How To Choose A Walker
We often have customers come into our store looking to purchase a walker (or rollator) for a loved one. While this in itself is wonderful, we can't help choose the right walker for your loved one without having them test it in person. Here are only a few of the things we need to take into consideration when helping you choose a walker that is both safe and comfortable:
How Tall Is The User?
Four-wheel walkers come in 3 standards heights, measured by the walker's seat: 18", 20", and 23" high. Seats on walkers are not height adjustable, so it is very important to choose a walker that has the correct seat height for the user's leg length.
When sitting on a walker at rest, your knees should ideally be as close to a 90 degree angle as possible. If the seat is too low and your knees are higher than your hips, then it will be too difficult to stand up out of the walker. If the seat is too high and your feet do not sit flat on the ground when seated, you may experience (potentially serious) circulation problems in your legs.
Once the correct seat height has been determined, we then adjust the walker handles. The recommended handle height for walkers is wrist height, but preferences differ between individuals. Handles should not be set so low that you are hunched over, or so high that your shoulders are raised up or back.
How Much Does The User Weigh?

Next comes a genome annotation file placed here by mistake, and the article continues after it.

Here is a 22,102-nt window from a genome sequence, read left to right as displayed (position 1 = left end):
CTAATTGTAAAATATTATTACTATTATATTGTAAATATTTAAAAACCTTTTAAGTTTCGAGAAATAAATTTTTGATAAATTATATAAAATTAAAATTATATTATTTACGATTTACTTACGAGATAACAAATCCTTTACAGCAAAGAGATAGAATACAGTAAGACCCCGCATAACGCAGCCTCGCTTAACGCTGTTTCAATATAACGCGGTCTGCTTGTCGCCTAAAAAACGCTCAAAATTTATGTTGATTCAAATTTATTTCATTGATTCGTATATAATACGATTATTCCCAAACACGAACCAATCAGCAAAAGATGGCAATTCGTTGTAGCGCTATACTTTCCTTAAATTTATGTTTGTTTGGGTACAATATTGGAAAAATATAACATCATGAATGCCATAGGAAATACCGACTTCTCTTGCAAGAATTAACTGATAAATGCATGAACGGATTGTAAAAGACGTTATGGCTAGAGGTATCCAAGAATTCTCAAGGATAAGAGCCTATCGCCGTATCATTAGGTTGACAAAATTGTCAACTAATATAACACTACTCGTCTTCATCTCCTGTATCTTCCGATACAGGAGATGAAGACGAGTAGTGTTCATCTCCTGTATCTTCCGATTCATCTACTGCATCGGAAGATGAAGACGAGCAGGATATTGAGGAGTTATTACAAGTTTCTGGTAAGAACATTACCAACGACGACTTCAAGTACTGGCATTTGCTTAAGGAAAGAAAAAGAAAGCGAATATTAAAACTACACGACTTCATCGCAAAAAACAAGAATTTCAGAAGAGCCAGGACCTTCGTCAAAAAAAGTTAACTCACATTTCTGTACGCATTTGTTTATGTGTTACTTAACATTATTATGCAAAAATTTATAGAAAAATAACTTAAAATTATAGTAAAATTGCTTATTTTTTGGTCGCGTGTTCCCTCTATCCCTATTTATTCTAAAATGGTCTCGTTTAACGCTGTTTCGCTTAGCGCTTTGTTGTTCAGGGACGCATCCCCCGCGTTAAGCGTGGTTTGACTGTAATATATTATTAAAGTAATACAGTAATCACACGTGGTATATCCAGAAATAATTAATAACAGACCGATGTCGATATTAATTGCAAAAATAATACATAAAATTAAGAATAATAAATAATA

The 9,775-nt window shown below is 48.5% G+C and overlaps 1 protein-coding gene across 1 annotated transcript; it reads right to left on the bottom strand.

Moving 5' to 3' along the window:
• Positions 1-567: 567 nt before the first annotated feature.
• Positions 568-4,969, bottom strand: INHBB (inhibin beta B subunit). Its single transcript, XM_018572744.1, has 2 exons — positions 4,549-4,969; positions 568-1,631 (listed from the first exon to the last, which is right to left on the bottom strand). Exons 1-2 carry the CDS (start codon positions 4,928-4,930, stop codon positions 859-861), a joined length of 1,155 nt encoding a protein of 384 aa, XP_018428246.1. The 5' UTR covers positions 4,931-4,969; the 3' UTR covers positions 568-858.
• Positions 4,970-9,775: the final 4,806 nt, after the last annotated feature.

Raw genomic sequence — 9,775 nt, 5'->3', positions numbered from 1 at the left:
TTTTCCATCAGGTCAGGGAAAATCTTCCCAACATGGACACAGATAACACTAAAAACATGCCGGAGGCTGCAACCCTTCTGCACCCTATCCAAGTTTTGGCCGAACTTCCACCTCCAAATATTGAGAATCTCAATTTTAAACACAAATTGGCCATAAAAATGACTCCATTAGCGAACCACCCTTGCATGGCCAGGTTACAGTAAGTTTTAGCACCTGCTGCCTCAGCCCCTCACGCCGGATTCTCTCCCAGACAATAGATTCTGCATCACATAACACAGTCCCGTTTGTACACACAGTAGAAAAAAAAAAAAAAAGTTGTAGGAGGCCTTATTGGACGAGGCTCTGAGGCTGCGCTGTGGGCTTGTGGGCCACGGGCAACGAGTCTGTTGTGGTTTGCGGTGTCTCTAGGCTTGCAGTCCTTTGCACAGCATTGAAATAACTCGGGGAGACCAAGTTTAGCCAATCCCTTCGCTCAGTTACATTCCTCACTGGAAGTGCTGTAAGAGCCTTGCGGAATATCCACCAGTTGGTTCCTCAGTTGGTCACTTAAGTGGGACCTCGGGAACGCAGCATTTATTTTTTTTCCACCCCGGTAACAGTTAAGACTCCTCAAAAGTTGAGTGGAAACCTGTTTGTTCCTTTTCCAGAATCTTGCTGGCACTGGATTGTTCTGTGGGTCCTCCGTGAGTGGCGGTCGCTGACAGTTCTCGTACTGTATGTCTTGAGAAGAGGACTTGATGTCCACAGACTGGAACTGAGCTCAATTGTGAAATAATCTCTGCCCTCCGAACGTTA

Most standard walkers have a maximum weight capacity of 350 pounds. There are walkers available for users above this weight range, as well as those who find standard walkers too narrow to sit in comfortably, but they must be specifically requested.
Is The User A Fall Risk? Do They Tend To Fall Backwards Or Forwards?
Many people don't realize that the fall risk of the user is an important factor, critical to choosing a safe and suitable walker. There are 2 styles of walker frames that are suited to different kinds of fall risks: A-frame and H-frame.
A-Frame walkers have a rectangular-shaped footprint, and are best suited for users who tend to fall backwards. The rear wheels of the walker extend further back and position the user between the arms and the rear wheels, which prevents the walker from tipping over backwards as easily.
H-Frame walkers have more of a square footprint, and are best for users who tend to fall forwards. The rear wheels are located closer to the seat, so the user stands slightly behind them when walking. H frames also tend to have larger front wheels, making them more difficult to tip over if you are falling forward.
The Little Details
There may be other factors to consider when choosing a walker, such as portability (does it easily fold up and store in a vehicle?), frame weight (can the user push it up ramps?), brake systems, and even storage and cane holders.
Our staff are well trained in the walker selection process and are happy to help with all of these decisions. Once you have chosen the correct style and size for your needs, then it's simply a matter of choosing which colour you like, and the walker is yours!